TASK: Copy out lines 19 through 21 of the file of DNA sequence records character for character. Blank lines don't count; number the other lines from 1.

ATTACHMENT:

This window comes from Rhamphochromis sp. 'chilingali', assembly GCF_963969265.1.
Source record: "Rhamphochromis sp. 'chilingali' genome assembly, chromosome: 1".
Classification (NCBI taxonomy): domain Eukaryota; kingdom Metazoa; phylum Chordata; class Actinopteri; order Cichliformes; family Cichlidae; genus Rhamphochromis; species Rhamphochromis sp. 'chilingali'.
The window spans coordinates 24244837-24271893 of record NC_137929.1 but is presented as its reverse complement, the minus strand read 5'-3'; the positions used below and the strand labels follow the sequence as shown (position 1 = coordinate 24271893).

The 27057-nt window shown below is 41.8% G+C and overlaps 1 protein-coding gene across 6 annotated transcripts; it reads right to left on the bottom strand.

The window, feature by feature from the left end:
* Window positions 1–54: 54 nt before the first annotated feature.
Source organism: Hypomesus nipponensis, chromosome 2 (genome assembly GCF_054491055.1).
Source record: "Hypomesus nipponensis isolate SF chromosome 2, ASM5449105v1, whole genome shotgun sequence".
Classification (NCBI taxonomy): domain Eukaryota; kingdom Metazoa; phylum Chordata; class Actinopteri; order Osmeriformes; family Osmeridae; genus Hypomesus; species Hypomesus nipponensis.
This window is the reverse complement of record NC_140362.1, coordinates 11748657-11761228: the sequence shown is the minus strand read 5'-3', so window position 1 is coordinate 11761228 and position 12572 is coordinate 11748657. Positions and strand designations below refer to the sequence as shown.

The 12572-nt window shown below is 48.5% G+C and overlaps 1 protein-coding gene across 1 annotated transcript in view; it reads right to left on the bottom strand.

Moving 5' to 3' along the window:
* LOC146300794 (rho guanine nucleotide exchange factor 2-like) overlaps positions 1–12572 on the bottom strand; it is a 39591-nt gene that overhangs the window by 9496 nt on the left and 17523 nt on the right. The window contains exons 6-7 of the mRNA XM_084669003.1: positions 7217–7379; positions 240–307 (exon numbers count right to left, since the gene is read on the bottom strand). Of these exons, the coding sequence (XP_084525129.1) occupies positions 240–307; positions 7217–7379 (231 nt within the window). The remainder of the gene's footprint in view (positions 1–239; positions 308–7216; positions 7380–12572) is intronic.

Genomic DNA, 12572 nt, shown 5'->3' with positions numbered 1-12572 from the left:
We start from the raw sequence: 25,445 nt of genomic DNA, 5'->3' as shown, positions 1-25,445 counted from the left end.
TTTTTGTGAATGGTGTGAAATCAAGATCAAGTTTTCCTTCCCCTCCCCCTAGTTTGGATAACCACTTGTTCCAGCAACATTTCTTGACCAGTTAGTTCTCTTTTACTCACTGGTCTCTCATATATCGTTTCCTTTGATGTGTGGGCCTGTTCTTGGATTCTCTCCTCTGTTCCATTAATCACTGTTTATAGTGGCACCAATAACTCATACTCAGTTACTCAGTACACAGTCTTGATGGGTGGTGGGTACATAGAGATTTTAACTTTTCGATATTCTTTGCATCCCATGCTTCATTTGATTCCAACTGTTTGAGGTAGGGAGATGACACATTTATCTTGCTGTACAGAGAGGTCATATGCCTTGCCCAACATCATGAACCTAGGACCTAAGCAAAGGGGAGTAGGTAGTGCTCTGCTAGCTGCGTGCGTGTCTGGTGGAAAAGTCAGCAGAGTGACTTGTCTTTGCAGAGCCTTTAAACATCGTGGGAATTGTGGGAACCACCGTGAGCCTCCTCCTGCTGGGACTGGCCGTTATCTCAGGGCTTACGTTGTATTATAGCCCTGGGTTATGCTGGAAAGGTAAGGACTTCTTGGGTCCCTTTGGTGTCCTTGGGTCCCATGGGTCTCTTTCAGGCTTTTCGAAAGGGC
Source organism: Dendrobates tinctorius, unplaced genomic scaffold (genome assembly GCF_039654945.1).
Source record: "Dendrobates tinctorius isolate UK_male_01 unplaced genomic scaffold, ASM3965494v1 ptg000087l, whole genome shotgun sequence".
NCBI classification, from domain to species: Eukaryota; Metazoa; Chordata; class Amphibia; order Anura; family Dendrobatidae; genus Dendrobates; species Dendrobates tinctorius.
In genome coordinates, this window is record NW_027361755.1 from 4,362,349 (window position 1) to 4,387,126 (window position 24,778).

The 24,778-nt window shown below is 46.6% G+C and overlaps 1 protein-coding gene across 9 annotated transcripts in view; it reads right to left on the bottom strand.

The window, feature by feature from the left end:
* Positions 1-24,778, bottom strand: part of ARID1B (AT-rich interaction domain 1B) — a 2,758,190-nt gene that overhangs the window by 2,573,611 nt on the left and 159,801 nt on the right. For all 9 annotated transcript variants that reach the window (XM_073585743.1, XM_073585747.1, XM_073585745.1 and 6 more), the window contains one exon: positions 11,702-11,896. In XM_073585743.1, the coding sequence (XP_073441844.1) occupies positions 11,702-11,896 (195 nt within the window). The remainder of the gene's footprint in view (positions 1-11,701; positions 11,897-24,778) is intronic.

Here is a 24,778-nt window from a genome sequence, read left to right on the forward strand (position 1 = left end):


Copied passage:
Source record: "Dendrobates tinctorius isolate UK_male_01 unplaced genomic scaffold, ASM3965494v1 ptg000087l, whole genome shotgun sequence".
NCBI classification, from domain to species: Eukaryota; Metazoa; Chordata; class Amphibia; order Anura; family Dendrobatidae; genus Dendrobates; species Dendrobates tinctorius.
In genome coordinates, this window is record NW_027361755.1 from 4,362,349 (window position 1) to 4,387,126 (window position 24,778).